Electrophysiological Profile of Differentiating Human Central Canal Ependymal Stem-Progenitor Cells

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  • Stem cell transplant and niche manipulation therapies are a promising tool for repairing damage from SCI and other neurodegenerative conditions. Since immunocytochemistry alone cannot adequately determine whether stem cells have differentiated into mature neurons, we used patch-clamp electrophysiology to assess passive and active electrical properties of spinal cord central canal stem cells. Human epSPCs differentiate towards a majority neuronal fate, with no action potential firing from two to ten weeks in vitro regardless of differentiation media. Passive membrane properties failed to reach typical mature neuron levels. The majority of cells showed voltage-dependent spontaneous synaptic currents with reversal near 0 mV, outward rectification, and decay kinetics consistent with excitatory glutamatergic responses. In future, research will examine the required timeline and most effective differentiation media for development of active membrane properties. Identification of receptor subtypes responsible for observed synaptic currents is required. This will inform future stem cell-based treatments of neurological disorders.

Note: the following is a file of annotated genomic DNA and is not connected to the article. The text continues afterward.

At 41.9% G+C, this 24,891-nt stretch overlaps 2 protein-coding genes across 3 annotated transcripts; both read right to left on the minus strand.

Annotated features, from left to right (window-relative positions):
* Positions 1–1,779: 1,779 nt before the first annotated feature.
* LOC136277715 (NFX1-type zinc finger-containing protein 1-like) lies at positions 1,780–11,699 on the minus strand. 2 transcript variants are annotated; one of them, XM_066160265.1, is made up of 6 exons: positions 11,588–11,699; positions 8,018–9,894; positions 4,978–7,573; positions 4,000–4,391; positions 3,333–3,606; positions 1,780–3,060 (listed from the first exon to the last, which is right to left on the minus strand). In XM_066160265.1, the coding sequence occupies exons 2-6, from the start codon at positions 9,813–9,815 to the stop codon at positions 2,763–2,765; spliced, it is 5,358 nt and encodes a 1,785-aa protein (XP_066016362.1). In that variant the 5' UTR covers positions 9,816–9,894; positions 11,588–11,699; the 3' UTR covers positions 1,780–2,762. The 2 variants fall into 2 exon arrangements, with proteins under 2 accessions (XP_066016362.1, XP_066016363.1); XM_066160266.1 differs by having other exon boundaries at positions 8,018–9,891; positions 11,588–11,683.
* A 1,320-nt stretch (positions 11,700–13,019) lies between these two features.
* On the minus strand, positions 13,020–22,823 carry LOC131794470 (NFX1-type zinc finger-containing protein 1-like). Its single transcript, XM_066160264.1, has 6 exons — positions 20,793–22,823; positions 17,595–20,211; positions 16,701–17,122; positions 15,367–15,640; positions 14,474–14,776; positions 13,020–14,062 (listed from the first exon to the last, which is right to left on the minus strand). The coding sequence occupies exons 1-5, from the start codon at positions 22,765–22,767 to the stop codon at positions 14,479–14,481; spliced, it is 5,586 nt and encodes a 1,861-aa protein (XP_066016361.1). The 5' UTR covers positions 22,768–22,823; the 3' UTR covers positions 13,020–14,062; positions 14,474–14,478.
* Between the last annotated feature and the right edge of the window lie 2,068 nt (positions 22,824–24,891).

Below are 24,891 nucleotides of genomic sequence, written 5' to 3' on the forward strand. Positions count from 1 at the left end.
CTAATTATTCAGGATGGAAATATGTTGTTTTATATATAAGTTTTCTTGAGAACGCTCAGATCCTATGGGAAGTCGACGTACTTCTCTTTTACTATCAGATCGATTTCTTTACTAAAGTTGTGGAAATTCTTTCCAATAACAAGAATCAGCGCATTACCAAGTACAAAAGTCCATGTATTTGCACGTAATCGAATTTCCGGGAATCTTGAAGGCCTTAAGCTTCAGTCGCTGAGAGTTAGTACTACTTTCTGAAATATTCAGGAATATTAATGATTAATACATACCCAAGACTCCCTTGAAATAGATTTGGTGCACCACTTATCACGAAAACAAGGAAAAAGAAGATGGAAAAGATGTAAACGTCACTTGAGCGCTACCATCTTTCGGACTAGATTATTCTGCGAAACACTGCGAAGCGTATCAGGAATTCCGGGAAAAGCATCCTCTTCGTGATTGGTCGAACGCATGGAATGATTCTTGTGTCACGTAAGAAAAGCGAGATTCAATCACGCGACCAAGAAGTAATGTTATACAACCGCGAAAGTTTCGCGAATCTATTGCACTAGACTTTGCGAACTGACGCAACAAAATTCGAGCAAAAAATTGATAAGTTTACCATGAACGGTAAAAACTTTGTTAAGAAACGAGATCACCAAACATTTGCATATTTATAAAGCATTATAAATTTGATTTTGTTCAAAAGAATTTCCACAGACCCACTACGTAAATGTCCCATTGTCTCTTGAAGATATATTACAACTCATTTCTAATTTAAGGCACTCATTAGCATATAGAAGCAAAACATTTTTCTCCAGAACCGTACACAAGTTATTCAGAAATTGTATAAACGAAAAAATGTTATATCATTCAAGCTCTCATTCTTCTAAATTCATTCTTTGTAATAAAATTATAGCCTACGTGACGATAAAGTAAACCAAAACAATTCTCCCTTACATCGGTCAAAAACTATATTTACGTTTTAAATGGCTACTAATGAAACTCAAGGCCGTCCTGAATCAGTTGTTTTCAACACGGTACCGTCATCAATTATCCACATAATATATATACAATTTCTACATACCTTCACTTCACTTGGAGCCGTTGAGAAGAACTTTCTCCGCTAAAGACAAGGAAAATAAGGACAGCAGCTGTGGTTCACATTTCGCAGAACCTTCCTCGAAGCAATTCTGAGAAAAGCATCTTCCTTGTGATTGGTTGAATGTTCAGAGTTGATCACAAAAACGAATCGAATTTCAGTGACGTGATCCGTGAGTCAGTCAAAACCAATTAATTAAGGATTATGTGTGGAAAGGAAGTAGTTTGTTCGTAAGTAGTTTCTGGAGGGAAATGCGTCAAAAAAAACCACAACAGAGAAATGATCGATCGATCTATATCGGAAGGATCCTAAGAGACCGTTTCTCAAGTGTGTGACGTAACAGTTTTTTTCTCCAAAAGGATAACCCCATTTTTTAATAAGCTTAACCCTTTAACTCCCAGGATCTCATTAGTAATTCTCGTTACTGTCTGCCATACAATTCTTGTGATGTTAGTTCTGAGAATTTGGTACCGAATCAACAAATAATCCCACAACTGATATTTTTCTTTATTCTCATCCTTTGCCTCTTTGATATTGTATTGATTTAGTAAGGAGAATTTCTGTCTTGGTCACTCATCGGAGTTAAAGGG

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  • Copyright © 2018 the author(s). Theses may be used for non-commercial research, educational, or related academic purposes only. Such uses include personal study, research, scholarship, and teaching. Theses may only be shared by linking to Carleton University Institutional Repository and no part may be used without proper attribution to the author. No part may be used for commercial purposes directly or indirectly via a for-profit platform; no adaptation or derivative works are permitted without consent from the copyright owner.
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  • 2018


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